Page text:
The most important thing is that they are responsive and pay good attention to you and that they make clear contracts about payment, the limits to confidentiality etc. (Please note that total confidentiality is not morally or legally sustainable).

If they are shifty, flaky, evasive, pompous, scared, scary or you simply don’t like or trust them, go elsewhere however elevated their qualifications or reputation.

If you are not in my vicinity or need a specialist service call me anyway and I will refer to someone I know whose work I trust.* I have extensive contacts in East Sussex, Kent and West Sussex and some further afield.

*Please note this is about getting the right service for you. I receive no payment for referrals.

Stephen Richards
Notices and some inspiring quotes

Counsellors and Psychotherapist Join the Union!

Counsellors and Psychotherapists Join the Union!

Reducing the Risk and Impact of Burnout and Compassion Fatigue on Therapists and Their Clients.
10am – 4pmThe Wilbury Clinic
A course for Therapists by 2Counsellors – Maria Russo and Andy Spencer
Sunday 13 October 2019
Cost £75

To book e mail Andy Spencer at spencerandrew03@gmail.com or 07760351733

This course will provide you with:
1. Some basic neuroscience to explain how our therapeutic potency can become compromised;
2. Ways of maintaining healthy levels of arousal within and outside the therapy room and the use of body anchors;
3. How the Transactional Analysis concepts of Drivers & Time Structuring can help us identify and reduce our personal risks;
4. The importance of mirror neurones for increasing empathy and protecting ourselves within the therapy room;
5. Tools incorporating the body, imagination and cognition for protecting ourselves;
6. Steps to heal yourself if you are already suffering from the negative impacts of your work; and

7, Ways to use these tools and strategies to help your clients reduce their own risks and heal if necessary.

We all want to be the best therapists we can be and offer good quality therapy. We invest a lot of our time and energy in our clients. That is fine – they deserve it and they pay us for it.

We also need to watch out for something: hearing our clients pain and supporting them through it can have a negative impact on us. The negative impacts can go unnoticed for quite some time and creep up on us and compromise our therapeutic potency. We are then no longer able to be the best therapists we can be for our clients. Ultimately if we turn away from these impacts we can become very ill and need to stop work to recover.

What we need is to develop our awareness so we can spot any negative impacts as soon as they develop. We then need to understand where they are coming from and take steps to protect ourselves and stop the process. Even if we become exposed to these negative impacts we can still take steps to heal ourselves even though we may need to put more energy into that healing.

So what are these negative impacts that we need to protect ourselves from and heal from if necessary? The main two are Burnout and Compassion Fatigue (CF). Burnout is associated with hight workload and an unsupportive environment. Symptoms include feels of hopelessness, feeling you cannot do your job effectively and being overwhelmed by the demands of your work. CF (also called secondary trauma) is associated with being exposed to other peoples distressing events. Symptoms include fear, difficulty sleeping, intrusive thoughts and images.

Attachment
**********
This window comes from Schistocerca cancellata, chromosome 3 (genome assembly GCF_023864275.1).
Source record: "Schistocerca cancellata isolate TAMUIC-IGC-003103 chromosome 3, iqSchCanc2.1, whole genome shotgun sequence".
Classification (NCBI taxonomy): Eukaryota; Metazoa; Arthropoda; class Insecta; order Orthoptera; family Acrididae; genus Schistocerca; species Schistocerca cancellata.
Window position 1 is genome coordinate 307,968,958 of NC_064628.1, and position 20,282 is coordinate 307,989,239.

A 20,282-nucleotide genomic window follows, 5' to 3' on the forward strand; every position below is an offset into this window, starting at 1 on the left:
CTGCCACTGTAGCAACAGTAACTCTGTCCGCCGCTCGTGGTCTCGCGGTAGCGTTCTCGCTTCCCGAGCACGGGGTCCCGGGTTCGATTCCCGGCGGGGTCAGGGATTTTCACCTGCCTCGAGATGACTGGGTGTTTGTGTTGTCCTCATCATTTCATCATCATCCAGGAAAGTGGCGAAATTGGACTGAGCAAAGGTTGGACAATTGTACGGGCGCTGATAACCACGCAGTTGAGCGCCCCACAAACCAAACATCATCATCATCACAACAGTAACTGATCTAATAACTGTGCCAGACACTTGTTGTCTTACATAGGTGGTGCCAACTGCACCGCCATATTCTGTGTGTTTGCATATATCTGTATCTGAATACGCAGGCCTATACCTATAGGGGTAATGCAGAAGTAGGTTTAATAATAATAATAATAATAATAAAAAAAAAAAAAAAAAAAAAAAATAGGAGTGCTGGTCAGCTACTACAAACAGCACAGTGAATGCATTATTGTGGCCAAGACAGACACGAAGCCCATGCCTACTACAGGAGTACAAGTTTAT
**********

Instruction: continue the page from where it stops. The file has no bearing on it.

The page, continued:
The good news is that it quite simple to take the necessary steps to protect ourselves from developing Burnout and CF as long as we catch it early and we can also help our clients do the same. There are also ways for us and our clients to heal if already suffering from it. The aim of this course is to show you how to do this.

Rooms for hire in Crowborough Sally Valentine has rooms for hire at Lodge Counselling in Crowborough. I use them myself, they’re just right and the atmosphere is great as you would expect! Call her on 07885-760764. Therapy Room available for hire at Eastbourne Therapy Clinic, 16 Lushington Road. Available for permanent 1/2 days and full days and also adhoc hourly basis. For more information, contact Claire Pooley on 07595 465948 or Clairepooley@sky.com

Ongoing work….

If you’re looking for bespoke training, supervision or consultancy or therapy for yourself please bear me in mind and of course keep in touch and let me know what you are up to.

I love this…

“The true opposite of obedience is not disobedience but independence. The true opposite of order is not disorder but freedom. The true opposite of control is not chaos but self-control.
from “Kith: The Riddle of the Childscape” by Jay Griffiths extract from an article in the Guardian Weekend supplement 4th April 2013

“Confidence, clarity and compassion are essential qualities of a teacher.” B.K.S.Iyengar

B.K.S. Iyengar died on the 20th August 2014 aged 94. If you want an inspiring story of a man who triumphed over illness and made a difference to people all over the world read about this man.

and this…

“In neo-classical economic theory, it is claimed without evidence that people are basically self-seeking, that they want above all the satisfaction of their material desires: what economists call “maximising utility”. The ultimate objective of mankind is economic growth, and that is maximized only through raw, and lightly regulated, competition. If the rewards of this system are spread unevenly, that is a necessary price. Others on the planet are to be regarded as either customers, competitors or factors of production. Effects upon the planet itself are mere “externalities” to the model, with no reckoning of the cost – at least for now. Nowhere in this analysis appears factors such as human cooperation, love, trust, compassion or hatred, curiosity or beauty. Nowhere appears the concept of meaning. What cannot be measured is ignored. But the trouble is that once our basic needs for shelter and food have been met, these factors may be the most important of all.”

Carne Ross, The Leaderless Revolution: How Ordinary People Will Take Power and Change Politics in the 21st Century